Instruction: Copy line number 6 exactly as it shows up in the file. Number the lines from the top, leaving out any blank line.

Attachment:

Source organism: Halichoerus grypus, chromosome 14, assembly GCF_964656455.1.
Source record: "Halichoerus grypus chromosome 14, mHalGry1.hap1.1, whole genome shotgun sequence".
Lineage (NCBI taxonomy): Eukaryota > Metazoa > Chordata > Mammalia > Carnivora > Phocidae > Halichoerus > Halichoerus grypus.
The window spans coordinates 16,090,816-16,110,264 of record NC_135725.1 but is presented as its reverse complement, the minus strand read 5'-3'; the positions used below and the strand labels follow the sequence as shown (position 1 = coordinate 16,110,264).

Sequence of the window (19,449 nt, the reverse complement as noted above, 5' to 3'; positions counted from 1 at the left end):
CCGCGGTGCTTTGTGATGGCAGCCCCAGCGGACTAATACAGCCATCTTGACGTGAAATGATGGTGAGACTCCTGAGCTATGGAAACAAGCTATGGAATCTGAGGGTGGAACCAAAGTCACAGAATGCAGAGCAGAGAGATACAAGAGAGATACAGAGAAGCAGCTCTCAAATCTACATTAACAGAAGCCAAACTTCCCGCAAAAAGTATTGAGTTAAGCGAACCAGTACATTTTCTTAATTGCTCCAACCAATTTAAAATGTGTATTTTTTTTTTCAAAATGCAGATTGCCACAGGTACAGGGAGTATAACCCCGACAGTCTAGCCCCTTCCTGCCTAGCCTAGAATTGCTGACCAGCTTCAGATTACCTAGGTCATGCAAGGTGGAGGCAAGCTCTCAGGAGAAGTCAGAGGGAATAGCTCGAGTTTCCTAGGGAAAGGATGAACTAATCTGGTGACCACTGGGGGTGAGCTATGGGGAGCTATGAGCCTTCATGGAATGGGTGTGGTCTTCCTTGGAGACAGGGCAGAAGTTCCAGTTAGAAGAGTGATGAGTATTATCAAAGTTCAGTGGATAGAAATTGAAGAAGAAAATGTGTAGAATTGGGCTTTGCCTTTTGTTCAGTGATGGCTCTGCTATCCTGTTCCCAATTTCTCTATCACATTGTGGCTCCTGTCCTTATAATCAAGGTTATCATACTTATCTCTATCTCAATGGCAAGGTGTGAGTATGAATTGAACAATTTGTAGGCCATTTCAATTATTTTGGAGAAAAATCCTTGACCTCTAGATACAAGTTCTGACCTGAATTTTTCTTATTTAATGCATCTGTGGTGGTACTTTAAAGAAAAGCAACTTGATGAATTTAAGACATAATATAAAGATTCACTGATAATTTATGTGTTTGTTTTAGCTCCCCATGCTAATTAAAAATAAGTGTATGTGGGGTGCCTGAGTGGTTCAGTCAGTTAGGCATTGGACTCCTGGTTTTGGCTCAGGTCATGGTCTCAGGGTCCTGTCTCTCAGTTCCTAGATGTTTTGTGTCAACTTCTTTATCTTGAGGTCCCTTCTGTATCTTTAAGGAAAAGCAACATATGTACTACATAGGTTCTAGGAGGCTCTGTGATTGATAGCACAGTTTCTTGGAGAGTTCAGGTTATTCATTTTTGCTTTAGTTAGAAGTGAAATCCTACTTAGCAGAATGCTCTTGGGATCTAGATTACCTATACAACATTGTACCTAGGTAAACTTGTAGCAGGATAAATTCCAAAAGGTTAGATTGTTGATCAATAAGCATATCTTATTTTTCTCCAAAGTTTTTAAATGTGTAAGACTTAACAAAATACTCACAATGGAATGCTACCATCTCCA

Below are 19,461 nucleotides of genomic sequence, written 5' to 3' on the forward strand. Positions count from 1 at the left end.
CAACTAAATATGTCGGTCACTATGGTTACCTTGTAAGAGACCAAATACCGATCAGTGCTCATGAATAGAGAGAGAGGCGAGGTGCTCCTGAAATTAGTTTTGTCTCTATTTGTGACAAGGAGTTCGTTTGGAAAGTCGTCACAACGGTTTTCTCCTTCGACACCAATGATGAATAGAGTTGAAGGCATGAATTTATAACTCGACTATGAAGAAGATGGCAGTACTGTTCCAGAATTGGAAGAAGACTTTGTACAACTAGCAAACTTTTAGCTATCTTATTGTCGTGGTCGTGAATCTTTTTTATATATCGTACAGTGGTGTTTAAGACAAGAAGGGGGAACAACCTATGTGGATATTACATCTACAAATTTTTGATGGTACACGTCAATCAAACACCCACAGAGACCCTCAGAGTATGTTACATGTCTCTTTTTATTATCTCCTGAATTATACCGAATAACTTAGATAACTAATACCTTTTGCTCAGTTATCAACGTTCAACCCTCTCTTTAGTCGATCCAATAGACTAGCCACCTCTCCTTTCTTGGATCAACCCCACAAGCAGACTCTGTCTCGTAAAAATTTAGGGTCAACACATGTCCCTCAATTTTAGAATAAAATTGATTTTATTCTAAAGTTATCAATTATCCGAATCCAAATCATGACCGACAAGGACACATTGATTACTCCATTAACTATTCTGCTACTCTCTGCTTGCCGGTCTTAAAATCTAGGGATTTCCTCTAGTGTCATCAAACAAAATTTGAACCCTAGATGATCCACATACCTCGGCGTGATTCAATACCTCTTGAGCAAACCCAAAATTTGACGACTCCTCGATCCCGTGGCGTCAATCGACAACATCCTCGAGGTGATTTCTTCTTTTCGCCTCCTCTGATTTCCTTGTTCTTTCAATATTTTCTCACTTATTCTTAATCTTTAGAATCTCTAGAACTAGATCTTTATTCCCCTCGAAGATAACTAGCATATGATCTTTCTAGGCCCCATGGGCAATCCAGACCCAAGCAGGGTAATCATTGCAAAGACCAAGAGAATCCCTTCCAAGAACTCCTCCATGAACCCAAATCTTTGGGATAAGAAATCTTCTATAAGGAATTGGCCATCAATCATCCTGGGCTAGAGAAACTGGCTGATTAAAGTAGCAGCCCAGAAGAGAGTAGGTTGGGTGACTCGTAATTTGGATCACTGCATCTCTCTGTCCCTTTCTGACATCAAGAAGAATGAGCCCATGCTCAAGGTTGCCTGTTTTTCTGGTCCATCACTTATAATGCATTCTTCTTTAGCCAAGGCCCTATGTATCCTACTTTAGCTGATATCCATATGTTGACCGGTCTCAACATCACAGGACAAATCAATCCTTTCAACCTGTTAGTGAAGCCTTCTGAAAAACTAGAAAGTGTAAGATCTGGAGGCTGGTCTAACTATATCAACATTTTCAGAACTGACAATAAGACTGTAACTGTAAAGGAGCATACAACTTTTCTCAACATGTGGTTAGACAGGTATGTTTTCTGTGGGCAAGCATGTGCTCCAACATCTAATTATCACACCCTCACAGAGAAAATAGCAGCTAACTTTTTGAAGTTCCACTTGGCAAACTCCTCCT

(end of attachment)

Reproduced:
CCGCGGTGCTTTGTGATGGCAGCCCCAGCGGACTAATACAGCCATCTTGACGTGAAATGATGGTGAGACTCCTGAGCTATGGAAACAAGCTATGGAATCTGAGGGTGGAACCAAAGTCACAGAATGCAGAGCAGAGAGATACAAGAGAGATACAGAGAAGCAGCTCTCAAATCTACATTAACAGAAGCCAAACTTCCCGCAAAAAGTATTGAGTTAAGCGAACCAGTACATTTTCTTAATTGCTCCAACCAATTTAAAATGTGTATTTTTTTTTTCAAAATGCAGATTGCCACAGGTACAGGGAGTATAACCCCGACAGTCTAGCCCCTTCCTGCCTAGCCTAGAATTGCTGACCAGCTTCAGATTACCTAGGTCATGCAAGGTGGAGGCAAGCTCTCAGGAGAAGTCAGAGGGAATAGCTCGAGTTTCCTAGGGAAAGGATGAACTAATCTGGTGACCACTGGGGGTGAGCTATGGGGAGCTATGAGCCTTCATGGAATGGGTGTGGTCTTCCTTGGAGACAGGGCAGAAGTTCCAGTTAGAAGAGTGATGAGTATTATCAAAGTTCAGTGGATAGAAATTGAAGAAGAAAATGTGTAGAATTGGGCTTTGCCTTTTGTTCAGTGATGGCTCTGCTATCCTGTTCCCAATTTCTCTATCACATTGTGGCTCCTGTCCTTATAATCAAGGTTATCATACTTATCTCTATCTCAATGGCAAGGTGTGAGTATGAATTGAACAATTTGTAGGCCATTTCAATTATTTTGGAGAAAAATCCTTGACCTCTAGATACAAGTTCTGACCTGAATTTTTCTTATTTAATGCATCTGTGGTGGTACTTTAAAGAAAAGCAACTTGATGAATTTAAGACATAATATAAAGATTCACTGATAATTTATGTGTTTGTTTTAGCTCCCCATGCTAATTAAAAATAAGTGTATGTGGGGTGCCTGAGTGGTTCAGTCAGTTAGGCATTGGACTCCTGGTTTTGGCTCAGGTCATGGTCTCAGGGTCCTGTCTCTCAGTTCCTAGATGTTTTGTGTCAACTTCTTTATCTTGAGGTCCCTTCTGTATCTTTAAGGAAAAGCAACATATGTACTACATAGGTTCTAGGAGGCTCTGTGATTGATAGCACAGTTTCTTGGAGAGTTCAGGTTATTCATTTTTGCTTTAGTTAGAAGTGAAATCCTACTTAGCAGAATGCTCTTGGGATCTAGATTACCTATACAACATTGTACCTAGGTAAACTTGTAGCAGGATAAATTCCAAAAGGTTAGATTGTTGATCAATAAGCATATCTTATTTTTCTCCAAAGTTTTTAAATGTGTAAGACTTAACAAAATACTCACAATGGAATGCTACCATCTCCA